Global jet-setter Peter Parker has expanded far beyond Forest Hills, Queens, but he’s discovered that new vistas mean all new problems. And some of them feature old enemies… Your Major Spoilers review of Amazing Spider-Man #7 awaits!
Previously in Amazing Spider-Man: “The Amazing Spider-Man’s ‘Friendly Neighborhood’ has gotten a whole lot bigger! Peter Parker’s company, Parker Industries, is changing the world with cutting-edge technology and has offices all over the world, including Shanghai, China. There, Peter Parker learned that an old foe named Mister Negative has resurfaced in Shanghai and commanded his gang – The Inner Demons – to push a new, highly addictive drug through the streets of Shanghai. Called ‘Shade,’ the drug alters people’s behavior by lowering their inhibitions and making them susceptible to suggestion. What’s worse, two of Spidey’s old friends, Cloak and Dagger, were flipped by Mister Negative and made into his lieutenants!”
IN THE THICK OF IT
We open with the shocking revelation that Mister Negative has used his corruptive powers to take over the mind of Peter Parker, using his business contacts and inventive genius to help in his newest evil drug-running scheme. What Mr. N doesn’t realize, is that his powers only work on any given person once, and he already corrupted Pete (in his Spider-Man identity) a couple of years ago during the mess that was Dark Reign, and that Peter is only playing possum to get the inside intel that he can use to shut Mister Negative down. The use of continuity in this issue is very well-done, tying back even as far as the 70s run on Spider-Man, with an interesting use of the new global Spidey paradigm. (His worries about whether his clever battlefield quips work in another language are quite amusing.) Using a spider-tracer, he manages to confront Cloak and Dagger, but the trans-reversed duo nearly get the better of him, while Mister Negative actually convinces his alter ego, Martin Li, to play along in Negative’s search for vengeance. All the while, his supporting cast is acting up, with Harry Osborn shirking his duties for family, his lieutenants at Parker Industries’ various offices overwhelmed by duties that should be his, and someone preparing to betray him to the evil crime lord Scorpio, whose Zodiac is keeping SHIELD and Spidey’s allies busy around the world.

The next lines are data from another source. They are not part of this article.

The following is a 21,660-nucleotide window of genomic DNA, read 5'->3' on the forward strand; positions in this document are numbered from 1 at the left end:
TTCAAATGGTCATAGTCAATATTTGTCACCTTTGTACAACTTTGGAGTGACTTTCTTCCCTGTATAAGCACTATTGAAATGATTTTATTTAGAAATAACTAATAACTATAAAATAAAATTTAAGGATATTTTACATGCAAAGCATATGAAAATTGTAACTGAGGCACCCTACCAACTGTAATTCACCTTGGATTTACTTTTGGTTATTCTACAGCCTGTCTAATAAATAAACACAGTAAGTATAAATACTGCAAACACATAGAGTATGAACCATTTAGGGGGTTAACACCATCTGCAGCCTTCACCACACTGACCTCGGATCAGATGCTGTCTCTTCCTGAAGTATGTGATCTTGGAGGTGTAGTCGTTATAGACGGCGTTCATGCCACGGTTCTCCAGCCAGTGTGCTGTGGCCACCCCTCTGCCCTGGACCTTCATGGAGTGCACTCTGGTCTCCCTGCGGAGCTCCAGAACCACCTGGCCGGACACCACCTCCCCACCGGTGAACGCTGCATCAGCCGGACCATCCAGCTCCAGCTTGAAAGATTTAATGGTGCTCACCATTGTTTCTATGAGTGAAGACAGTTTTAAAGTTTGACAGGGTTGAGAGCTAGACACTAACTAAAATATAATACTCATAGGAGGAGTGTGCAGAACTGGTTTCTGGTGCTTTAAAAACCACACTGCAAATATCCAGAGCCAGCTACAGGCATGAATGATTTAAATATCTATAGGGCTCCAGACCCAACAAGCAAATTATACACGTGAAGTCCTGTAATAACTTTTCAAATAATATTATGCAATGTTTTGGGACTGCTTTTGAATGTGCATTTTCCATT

There is frankly a TON of plot stuff going on here, and that does create a barrier for entry for me, as I last picked up this book with issue #4. All in all, though, Slott’s story does a good job of pulling me in, and even with all the moving parts, I have to say this issue makes for an enjoyable adventure. Guest-artist Matteo Buffagni’s work resembles regular penciler Camuncoli’s (intentionally or not) to the point where everything feels perfectly consistent, and this issue’s cover, while garish, isn’t quite as jarringly off as previous issues in this volume have been. With heroes acting as villains, villains doing things for moral reasons and no clear idea of who is on what side, it’s classic Marvel Bronze-age style soap opera stuff, perfectly suited to Spider-Man’s stories. Best of all, the use of Peter Parker as international corporate jetsetter still works, proving once and for all that he doesn’t have to be a broke, abused loser in order to make good Spider-Man stories. Hopefully, Marvel will keep this in mind and not stick him back in Aunt May’s basement if and when Slott ever leaves this book…
THE BOTTOM LINE: A LOT GOING ON HERE
This issue features a lot of dialogue and character interaction, but most of it works well to advance the ongoing plot, and there are only one or two places where the back-and-forth slows things down too much. As part two of an ongoing arc, the sheer amount of continuity is understandable, and handled well, but still feels a little but daunting for me as a reader returning to the fold. All in all, Amazing Spider-Man #7 is a solid issue, a good second chapter in an arc that has a lot of potential, featuring some nice art, cool visual touches and logical use of the decades of Spider-stories to its advantage, earning 3.5 out of 5 stars overall.